Workers Support Proposal to Raise Minimum Wage

Nomaan Merchant

By Nomaan MerchantThe Daily Northwestern

On the night he won re-election last week, Gov. Rod Blagojevich and his supporters made no secret of his plans to increase Illinois’ minimum wage for the second time since he took office four years ago.

“Our governor is committed to raising the minimum wage,” Lt. Gov. Pat Quinn said at Blagojevich’s election-night party.

“He did it in 2003, and he’ll do it again.”

In one of his first actions as governor, Blagojevich signed a bill in 2003 that raised the state minimum wage from the federal level of $5.15 per hour to the current state level of $6.50 per hour.

Now Blagojevich wants to increase the wage by another $1, to $7.50 an hour, a move the Illinois Senate approved Wednesday with a 33-21 vote.

The proposal now moves to the state House for review.

In Evanston, employees and managers alike said they would support an increase in the minimum wage for blue-collar workers.

“It’s a good idea,” said Molly Mason, a floor supervisor at Recycled Fashions, 1730 Sherman Ave. “Employees are important to companies, and they should be compensated for their hard work.”

Bryttney Bailey, a Communication senior, has worked at Beck’s Bookstore, 716 Clark St., for two months. She said an increase in the minimum wage would help her, as well as other store employees.

“It would benefit a lot of people and a lot of families that are low-income,” Bailey said.

From an economic standpoint, increasing the minimum wage raises unemployment, because higher wages force businesses to retain fewer workers, said NU economics Prof. Steffen Habermalz.

But Habermalz said there are compelling reasons to increase the minimum wage on a larger scale.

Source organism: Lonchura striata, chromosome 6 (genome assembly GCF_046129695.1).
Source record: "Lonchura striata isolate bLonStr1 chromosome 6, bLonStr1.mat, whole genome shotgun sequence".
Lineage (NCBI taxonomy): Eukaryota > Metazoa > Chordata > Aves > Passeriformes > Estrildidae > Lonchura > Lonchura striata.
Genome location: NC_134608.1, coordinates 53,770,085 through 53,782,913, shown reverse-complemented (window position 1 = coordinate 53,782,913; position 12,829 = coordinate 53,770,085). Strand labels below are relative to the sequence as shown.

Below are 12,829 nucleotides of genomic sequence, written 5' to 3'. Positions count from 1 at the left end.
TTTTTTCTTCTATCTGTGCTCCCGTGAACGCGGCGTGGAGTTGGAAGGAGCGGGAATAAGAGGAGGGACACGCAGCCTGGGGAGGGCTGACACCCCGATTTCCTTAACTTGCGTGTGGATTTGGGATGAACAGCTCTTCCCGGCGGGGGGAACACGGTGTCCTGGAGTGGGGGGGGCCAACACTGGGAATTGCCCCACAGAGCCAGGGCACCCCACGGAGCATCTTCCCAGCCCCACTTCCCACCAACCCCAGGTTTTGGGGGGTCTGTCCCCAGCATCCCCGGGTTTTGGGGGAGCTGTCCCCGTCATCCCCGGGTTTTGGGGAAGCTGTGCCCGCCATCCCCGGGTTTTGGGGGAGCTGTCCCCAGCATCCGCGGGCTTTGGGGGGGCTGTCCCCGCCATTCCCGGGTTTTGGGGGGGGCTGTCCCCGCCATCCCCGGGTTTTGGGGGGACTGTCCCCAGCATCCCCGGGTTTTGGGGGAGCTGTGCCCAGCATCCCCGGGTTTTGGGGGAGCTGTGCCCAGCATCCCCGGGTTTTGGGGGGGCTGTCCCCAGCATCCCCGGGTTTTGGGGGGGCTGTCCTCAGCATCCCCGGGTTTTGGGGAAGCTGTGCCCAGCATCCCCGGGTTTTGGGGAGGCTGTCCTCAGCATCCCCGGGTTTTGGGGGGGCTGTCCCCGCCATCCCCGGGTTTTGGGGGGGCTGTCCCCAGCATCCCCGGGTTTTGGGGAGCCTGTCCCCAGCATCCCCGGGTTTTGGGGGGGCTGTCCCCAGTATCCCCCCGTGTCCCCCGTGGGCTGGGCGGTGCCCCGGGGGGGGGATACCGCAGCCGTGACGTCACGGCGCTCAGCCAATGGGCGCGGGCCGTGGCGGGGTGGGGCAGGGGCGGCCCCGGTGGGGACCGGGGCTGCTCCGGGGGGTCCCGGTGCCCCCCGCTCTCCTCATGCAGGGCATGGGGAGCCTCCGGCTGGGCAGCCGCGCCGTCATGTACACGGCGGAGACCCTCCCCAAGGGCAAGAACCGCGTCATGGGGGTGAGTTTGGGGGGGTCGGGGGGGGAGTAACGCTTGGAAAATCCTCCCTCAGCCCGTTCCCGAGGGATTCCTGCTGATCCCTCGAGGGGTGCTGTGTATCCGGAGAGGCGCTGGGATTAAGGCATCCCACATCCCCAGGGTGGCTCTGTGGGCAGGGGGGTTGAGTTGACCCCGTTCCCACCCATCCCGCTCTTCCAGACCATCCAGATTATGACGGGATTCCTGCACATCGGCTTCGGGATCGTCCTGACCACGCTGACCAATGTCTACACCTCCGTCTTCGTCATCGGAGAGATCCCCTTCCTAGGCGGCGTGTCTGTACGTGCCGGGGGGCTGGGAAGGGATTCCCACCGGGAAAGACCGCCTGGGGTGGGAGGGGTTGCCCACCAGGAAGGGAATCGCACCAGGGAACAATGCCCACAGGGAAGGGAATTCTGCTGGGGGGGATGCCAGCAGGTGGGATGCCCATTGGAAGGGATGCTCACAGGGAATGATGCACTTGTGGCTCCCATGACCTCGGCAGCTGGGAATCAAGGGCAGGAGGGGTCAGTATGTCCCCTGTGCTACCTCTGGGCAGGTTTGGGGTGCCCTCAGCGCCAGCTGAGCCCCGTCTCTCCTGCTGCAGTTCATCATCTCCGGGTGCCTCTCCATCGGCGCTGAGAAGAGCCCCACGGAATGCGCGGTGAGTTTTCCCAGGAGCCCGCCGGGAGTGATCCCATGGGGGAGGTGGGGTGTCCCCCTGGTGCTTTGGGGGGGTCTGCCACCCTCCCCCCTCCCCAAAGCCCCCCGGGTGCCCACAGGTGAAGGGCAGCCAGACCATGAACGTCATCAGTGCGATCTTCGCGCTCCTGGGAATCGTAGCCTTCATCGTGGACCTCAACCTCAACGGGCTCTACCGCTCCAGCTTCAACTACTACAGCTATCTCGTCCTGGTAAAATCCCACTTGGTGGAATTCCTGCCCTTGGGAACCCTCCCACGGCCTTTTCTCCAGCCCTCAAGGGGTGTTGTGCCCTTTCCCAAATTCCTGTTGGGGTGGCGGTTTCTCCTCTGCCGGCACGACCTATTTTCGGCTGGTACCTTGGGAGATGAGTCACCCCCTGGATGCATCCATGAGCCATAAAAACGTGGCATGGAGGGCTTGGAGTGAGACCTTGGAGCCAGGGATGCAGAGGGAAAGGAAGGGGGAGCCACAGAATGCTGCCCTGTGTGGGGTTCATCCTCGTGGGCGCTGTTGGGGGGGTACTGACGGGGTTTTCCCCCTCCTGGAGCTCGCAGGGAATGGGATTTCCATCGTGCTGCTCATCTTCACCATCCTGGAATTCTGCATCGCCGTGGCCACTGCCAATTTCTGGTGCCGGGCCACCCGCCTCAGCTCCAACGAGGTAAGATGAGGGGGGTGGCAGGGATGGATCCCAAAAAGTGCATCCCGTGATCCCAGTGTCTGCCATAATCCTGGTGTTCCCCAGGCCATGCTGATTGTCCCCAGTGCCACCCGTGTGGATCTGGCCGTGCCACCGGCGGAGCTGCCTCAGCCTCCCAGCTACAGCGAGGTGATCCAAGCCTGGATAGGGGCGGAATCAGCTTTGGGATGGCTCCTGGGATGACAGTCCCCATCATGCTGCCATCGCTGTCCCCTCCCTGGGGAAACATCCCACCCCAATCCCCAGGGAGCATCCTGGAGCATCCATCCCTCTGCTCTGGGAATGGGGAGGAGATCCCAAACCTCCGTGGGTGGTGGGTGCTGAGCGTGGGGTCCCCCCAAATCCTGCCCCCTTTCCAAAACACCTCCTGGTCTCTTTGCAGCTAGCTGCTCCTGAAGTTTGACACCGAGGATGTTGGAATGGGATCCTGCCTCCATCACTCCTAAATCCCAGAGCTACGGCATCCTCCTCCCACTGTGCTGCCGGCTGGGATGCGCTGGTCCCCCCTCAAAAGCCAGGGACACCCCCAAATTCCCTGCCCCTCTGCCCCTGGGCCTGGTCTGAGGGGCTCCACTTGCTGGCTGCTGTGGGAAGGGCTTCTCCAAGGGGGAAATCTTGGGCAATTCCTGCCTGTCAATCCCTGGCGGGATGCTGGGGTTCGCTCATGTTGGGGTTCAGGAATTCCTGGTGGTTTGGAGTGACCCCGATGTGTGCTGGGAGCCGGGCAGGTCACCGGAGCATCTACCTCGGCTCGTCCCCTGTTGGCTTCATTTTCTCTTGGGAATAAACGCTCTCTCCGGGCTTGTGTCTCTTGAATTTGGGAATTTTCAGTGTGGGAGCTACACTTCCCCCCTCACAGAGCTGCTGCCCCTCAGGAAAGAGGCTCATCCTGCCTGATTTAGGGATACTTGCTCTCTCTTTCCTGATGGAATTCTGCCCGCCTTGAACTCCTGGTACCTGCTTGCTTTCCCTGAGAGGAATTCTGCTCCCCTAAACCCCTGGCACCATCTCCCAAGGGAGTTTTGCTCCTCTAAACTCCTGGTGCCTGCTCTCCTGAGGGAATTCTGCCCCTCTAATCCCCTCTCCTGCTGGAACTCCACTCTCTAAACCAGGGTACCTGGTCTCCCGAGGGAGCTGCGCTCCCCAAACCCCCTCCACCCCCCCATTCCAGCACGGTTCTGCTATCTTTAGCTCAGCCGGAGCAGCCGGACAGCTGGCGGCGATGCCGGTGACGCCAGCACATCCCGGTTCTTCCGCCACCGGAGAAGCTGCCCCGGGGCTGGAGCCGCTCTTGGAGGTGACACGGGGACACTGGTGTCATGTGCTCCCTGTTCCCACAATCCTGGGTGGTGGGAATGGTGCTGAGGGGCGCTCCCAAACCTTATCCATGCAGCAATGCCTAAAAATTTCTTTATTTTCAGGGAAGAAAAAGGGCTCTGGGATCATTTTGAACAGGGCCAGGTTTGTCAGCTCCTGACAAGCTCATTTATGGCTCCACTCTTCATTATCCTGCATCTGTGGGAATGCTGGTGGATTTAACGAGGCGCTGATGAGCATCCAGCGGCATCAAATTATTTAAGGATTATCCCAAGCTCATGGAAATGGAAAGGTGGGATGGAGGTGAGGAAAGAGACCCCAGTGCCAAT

“I would rather see the federal minimum wage increased than just the Illinois one,” Habermalz said.

Habermalz said he supports a national increase because the government must “keep the needs of people in mind.”

A federal hike also would prevent Illinois employers from being placed at a disadvantage against those throughout the rest of the nation, he said.

Cook County voters supported a wage hike during a non-binding referendum last week by a margin of more than 4 to 1. In Evanston, the referendum received more than 19,000 votes – nearly 88 percent were in support of the initiative. Chicago Mayor Richard M. Daley also has said he would support an increase.

Even the 2003 increase was not enough, said Jack Kirk, the manager of Dr. Wax, 1615 Sherman Ave.

“In this society, people that do the hardest work are the most underpaid,” Kirk said. “The people up high do everything they can to hold on to their money.”

Kirk said increasing the minimum wage would not force him to hire fewer workers. Instead, he said his employees might work harder.

“If we get higher quality work, we might get higher profits,” Kirk said.

But Steve Reich, a Northwestern chemical and biological engineering employee, said he wasn’t sure increasing the minimum wage would help workers.

“Your gut reaction is to think you’d want to (support the increase),” Reich said. “But in terms of increasing the purchasing power of these people, I don’t really know.”

Reach Nomaan Merchant at [email protected]